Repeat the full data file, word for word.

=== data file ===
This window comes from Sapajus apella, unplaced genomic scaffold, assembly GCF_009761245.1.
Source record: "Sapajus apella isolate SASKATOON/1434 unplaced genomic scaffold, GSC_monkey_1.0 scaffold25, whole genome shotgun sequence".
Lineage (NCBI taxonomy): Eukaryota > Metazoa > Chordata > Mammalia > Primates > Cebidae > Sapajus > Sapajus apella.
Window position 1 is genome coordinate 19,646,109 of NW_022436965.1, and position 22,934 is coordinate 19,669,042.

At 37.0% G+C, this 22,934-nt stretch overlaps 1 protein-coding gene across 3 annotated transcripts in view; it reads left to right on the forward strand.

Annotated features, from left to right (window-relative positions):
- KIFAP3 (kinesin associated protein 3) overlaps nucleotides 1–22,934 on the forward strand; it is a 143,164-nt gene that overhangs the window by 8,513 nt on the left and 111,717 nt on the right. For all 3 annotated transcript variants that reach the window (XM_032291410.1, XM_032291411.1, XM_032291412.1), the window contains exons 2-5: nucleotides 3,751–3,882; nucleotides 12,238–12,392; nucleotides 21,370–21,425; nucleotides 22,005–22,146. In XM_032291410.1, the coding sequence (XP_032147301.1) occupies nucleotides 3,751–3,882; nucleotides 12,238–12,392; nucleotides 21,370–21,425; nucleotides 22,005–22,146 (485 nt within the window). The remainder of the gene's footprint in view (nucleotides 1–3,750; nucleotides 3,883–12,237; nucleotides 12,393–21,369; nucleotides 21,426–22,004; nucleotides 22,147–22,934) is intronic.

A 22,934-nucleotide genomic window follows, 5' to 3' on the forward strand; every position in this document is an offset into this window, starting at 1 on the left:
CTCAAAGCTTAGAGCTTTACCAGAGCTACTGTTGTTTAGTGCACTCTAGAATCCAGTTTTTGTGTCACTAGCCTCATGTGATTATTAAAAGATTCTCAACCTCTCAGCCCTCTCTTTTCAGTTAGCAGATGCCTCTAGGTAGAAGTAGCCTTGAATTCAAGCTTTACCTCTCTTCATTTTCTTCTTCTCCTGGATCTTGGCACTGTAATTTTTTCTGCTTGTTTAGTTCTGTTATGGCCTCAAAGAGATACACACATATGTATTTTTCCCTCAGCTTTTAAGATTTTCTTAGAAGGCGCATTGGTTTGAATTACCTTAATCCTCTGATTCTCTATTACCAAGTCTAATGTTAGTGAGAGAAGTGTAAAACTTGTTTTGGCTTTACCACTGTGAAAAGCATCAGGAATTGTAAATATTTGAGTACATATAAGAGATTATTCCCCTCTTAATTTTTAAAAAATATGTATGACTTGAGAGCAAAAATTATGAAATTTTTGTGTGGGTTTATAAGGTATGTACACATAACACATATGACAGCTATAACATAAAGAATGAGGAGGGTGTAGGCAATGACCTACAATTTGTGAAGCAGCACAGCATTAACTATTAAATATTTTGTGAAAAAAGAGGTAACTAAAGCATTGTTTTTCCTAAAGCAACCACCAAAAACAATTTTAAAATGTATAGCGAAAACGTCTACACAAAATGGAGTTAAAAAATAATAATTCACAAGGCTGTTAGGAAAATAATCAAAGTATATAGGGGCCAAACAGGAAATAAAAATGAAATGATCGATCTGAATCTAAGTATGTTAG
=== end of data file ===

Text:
This window comes from Sapajus apella, unplaced genomic scaffold, assembly GCF_009761245.1.
Source record: "Sapajus apella isolate SASKATOON/1434 unplaced genomic scaffold, GSC_monkey_1.0 scaffold25, whole genome shotgun sequence".
Lineage (NCBI taxonomy): Eukaryota > Metazoa > Chordata > Mammalia > Primates > Cebidae > Sapajus > Sapajus apella.
Window position 1 is genome coordinate 19,646,109 of NW_022436965.1, and position 22,934 is coordinate 19,669,042.

At 37.0% G+C, this 22,934-nt stretch overlaps 1 protein-coding gene across 3 annotated transcripts in view; it reads left to right on the forward strand.

Annotated features, from left to right (window-relative positions):
- KIFAP3 (kinesin associated protein 3) overlaps nucleotides 1–22,934 on the forward strand; it is a 143,164-nt gene that overhangs the window by 8,513 nt on the left and 111,717 nt on the right. For all 3 annotated transcript variants that reach the window (XM_032291410.1, XM_032291411.1, XM_032291412.1), the window contains exons 2-5: nucleotides 3,751–3,882; nucleotides 12,238–12,392; nucleotides 21,370–21,425; nucleotides 22,005–22,146. In XM_032291410.1, the coding sequence (XP_032147301.1) occupies nucleotides 3,751–3,882; nucleotides 12,238–12,392; nucleotides 21,370–21,425; nucleotides 22,005–22,146 (485 nt within the window). The remainder of the gene's footprint in view (nucleotides 1–3,750; nucleotides 3,883–12,237; nucleotides 12,393–21,369; nucleotides 21,426–22,004; nucleotides 22,147–22,934) is intronic.

A 22,934-nucleotide genomic window follows, 5' to 3' on the forward strand; every position in this document is an offset into this window, starting at 1 on the left:
CTCAAAGCTTAGAGCTTTACCAGAGCTACTGTTGTTTAGTGCACTCTAGAATCCAGTTTTTGTGTCACTAGCCTCATGTGATTATTAAAAGATTCTCAACCTCTCAGCCCTCTCTTTTCAGTTAGCAGATGCCTCTAGGTAGAAGTAGCCTTGAATTCAAGCTTTACCTCTCTTCATTTTCTTCTTCTCCTGGATCTTGGCACTGTAATTTTTTCTGCTTGTTTAGTTCTGTTATGGCCTCAAAGAGATACACACATATGTATTTTTCCCTCAGCTTTTAAGATTTTCTTAGAAGGCGCATTGGTTTGAATTACCTTAATCCTCTGATTCTCTATTACCAAGTCTAATGTTAGTGAGAGAAGTGTAAAACTTGTTTTGGCTTTACCACTGTGAAAAGCATCAGGAATTGTAAATATTTGAGTACATATAAGAGATTATTCCCCTCTTAATTTTTAAAAAATATGTATGACTTGAGAGCAAAAATTATGAAATTTTTGTGTGGGTTTATAAGGTATGTACACATAACACATATGACAGCTATAACATAAAGAATGAGGAGGGTGTAGGCAATGACCTACAATTTGTGAAGCAGCACAGCATTAACTATTAAATATTTTGTGAAAAAAGAGGTAACTAAAGCATTGTTTTTCCTAAAGCAACCACCAAAAACAATTTTAAAATGTATAGCGAAAACGTCTACACAAAATGGAGTTAAAAAATAATAATTCACAAGGCTGTTAGGAAAATAATCAAAGTATATAGGGGCCAAACAGGAAATAAAAATGAAATGATCGATCTGAATCTAAGTATGTTAG